Panoramic historic image of a large family reunion. Two rows of adults, third row of children seated in front. Housed in a plain wooden frame. Country setting, trees and fields in background, dated 1928
Photograph by the author.
Panoramic historic image of a large family reunion. Two rows of adults, third row of children seated in front. Marked "Strubel Clan 17" on right side of photo. Country setting, trees and fields in background, dated 1928
Strubel Clan, 1928. Darmstaetter Collection, LancasterHistory

The Darmstaetter Business

For those of you not familiar with the Darmstaetter name, the family came to prominence as one of a handful of independent commercial photography studios that operated in Lancaster during the twentieth century. Not limited to portrait photography, Darmstaetter’s photographers were called upon to photograph people at work and leisure and to document the natural and urban landscape as well as various commercial and advertising enterprises throughout the county. Although Darmstaetter’s began as a photographic studio in 1905, their business eventually grew to include a wide range of retail merchandise, including appliances, jewelry, radios and almost anything else found in a typical department store. The even held the original dealership for Johnson Outboard Motor Company. After three generations of owners, the Darmstaetter store closed in 1976. The Darmstaetter Collection came to LancasterHistory in 1977.

Historic image of the interior of the Darmstaetter store showing a boat in the foreground.
Darmstaetter’s store, Johnson Outboard Motor display, undated. Darmstaetter Collection, LancasterHistory.

Hey, That’s My House!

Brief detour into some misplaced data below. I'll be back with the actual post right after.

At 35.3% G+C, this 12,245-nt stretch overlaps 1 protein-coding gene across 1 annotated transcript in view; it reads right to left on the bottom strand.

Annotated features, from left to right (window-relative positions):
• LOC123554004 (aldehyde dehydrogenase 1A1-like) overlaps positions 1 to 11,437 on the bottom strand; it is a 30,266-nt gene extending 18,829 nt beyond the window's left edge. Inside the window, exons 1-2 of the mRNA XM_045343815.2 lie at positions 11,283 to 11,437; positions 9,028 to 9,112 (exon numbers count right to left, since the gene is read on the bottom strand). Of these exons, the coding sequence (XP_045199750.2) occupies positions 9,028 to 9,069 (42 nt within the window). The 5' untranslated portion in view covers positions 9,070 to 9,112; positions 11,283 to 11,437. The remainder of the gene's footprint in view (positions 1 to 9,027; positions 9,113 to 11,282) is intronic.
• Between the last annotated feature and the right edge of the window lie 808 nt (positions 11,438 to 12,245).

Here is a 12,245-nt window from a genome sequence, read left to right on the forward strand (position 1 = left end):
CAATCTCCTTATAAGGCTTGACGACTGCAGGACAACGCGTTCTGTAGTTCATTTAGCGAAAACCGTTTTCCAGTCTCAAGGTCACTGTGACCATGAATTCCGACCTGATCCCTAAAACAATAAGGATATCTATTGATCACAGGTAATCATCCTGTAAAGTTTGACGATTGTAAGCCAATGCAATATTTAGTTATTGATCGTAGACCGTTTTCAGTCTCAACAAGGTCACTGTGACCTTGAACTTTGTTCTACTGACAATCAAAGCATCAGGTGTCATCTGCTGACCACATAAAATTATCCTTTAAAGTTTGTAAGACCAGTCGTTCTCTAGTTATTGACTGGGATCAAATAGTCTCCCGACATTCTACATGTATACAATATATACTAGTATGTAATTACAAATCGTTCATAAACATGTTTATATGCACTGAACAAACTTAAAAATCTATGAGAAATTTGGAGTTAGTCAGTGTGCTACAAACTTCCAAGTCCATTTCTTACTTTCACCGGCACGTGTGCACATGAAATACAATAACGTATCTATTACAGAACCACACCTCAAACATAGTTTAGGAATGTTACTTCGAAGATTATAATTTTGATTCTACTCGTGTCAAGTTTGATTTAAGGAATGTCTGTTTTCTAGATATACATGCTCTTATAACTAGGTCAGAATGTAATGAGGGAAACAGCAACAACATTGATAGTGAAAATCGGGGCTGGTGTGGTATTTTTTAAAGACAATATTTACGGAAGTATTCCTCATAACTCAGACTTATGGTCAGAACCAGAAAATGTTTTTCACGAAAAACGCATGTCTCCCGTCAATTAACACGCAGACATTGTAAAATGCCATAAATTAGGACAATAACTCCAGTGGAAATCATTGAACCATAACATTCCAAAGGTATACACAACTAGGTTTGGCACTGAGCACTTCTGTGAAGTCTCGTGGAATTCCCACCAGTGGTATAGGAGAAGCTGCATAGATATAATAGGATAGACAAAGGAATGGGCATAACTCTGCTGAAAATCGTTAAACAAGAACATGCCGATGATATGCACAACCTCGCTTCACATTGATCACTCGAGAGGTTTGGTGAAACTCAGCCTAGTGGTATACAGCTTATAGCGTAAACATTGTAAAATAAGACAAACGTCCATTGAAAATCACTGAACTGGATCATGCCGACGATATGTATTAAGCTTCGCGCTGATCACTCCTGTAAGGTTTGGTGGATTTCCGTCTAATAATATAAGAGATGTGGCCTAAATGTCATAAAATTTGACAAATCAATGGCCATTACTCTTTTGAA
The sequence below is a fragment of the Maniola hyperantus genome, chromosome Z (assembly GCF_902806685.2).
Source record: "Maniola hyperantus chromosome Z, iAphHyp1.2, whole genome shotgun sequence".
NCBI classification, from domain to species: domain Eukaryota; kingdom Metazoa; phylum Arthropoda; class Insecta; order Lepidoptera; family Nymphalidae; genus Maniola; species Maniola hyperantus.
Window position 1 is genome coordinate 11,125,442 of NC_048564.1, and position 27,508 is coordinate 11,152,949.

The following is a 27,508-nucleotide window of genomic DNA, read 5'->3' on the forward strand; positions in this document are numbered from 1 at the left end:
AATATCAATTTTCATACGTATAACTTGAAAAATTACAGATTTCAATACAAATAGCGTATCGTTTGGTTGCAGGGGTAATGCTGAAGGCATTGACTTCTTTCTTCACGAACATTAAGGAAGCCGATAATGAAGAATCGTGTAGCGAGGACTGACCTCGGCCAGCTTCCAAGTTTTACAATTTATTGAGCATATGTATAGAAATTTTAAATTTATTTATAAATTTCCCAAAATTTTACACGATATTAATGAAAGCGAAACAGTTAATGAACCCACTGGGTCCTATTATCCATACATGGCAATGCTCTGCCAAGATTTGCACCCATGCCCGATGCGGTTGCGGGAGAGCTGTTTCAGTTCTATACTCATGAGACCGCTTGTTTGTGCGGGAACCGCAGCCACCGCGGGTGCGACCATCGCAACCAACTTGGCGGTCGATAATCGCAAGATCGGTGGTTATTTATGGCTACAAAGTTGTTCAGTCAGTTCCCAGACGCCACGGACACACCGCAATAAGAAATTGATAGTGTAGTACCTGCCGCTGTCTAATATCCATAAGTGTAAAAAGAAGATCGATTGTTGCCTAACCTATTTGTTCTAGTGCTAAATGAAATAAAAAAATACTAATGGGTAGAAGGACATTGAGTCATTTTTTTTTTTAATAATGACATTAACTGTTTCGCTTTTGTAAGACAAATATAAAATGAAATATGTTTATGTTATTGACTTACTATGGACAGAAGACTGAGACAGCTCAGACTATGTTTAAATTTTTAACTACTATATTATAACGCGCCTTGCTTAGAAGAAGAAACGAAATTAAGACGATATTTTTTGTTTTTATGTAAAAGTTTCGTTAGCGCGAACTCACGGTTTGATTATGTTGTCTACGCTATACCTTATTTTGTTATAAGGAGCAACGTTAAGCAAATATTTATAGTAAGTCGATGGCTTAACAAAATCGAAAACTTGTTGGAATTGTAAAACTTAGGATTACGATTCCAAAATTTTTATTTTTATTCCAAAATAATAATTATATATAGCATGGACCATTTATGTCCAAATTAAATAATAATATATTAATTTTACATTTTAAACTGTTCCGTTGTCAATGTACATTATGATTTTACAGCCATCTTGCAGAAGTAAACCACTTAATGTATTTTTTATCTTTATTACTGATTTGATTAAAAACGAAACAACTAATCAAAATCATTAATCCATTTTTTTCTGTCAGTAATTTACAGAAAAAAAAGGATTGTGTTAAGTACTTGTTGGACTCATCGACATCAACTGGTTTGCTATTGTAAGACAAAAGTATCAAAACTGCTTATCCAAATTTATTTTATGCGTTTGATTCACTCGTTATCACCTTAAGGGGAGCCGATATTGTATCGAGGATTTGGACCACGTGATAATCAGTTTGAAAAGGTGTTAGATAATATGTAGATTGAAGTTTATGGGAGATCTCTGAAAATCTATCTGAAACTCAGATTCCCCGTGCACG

The second photograph I would like to share is another image that I happened across quite by accident in my work in cataloging and digitizing a vast collection of archival materials found in the Armstrong Archive of Armstrong World Industries. Since many images in the collection exist only as a negative, part of my work involves scanning the original film to produce a positive print. In an envelope dated October 1956 and labeled “Publicity – Sound Conditioning, House & Home Project,” I discovered an image of the house I grew up in! My parents purchased this house in the late 1960s and although I knew the house had been constructed in the late 1950s as one of the first homes in Manheim Township’s Landis Farms, I had no idea that it was used to showcase Armstrong building products. I can now add an address to the catalog record!

Historic image of a split level home in suburbia, October 1956.
1975 Crooked Oak Dr., Landis Farms, Manheim Township, 1956. LancasterHistory, Armstrong Archive.

I hope I have inspired some of you to share a favorite photo (old or now) or perhaps take the time to record something about the photos already in your collection—if not for yourself, then for those friends, family, curators or archivists who might come later.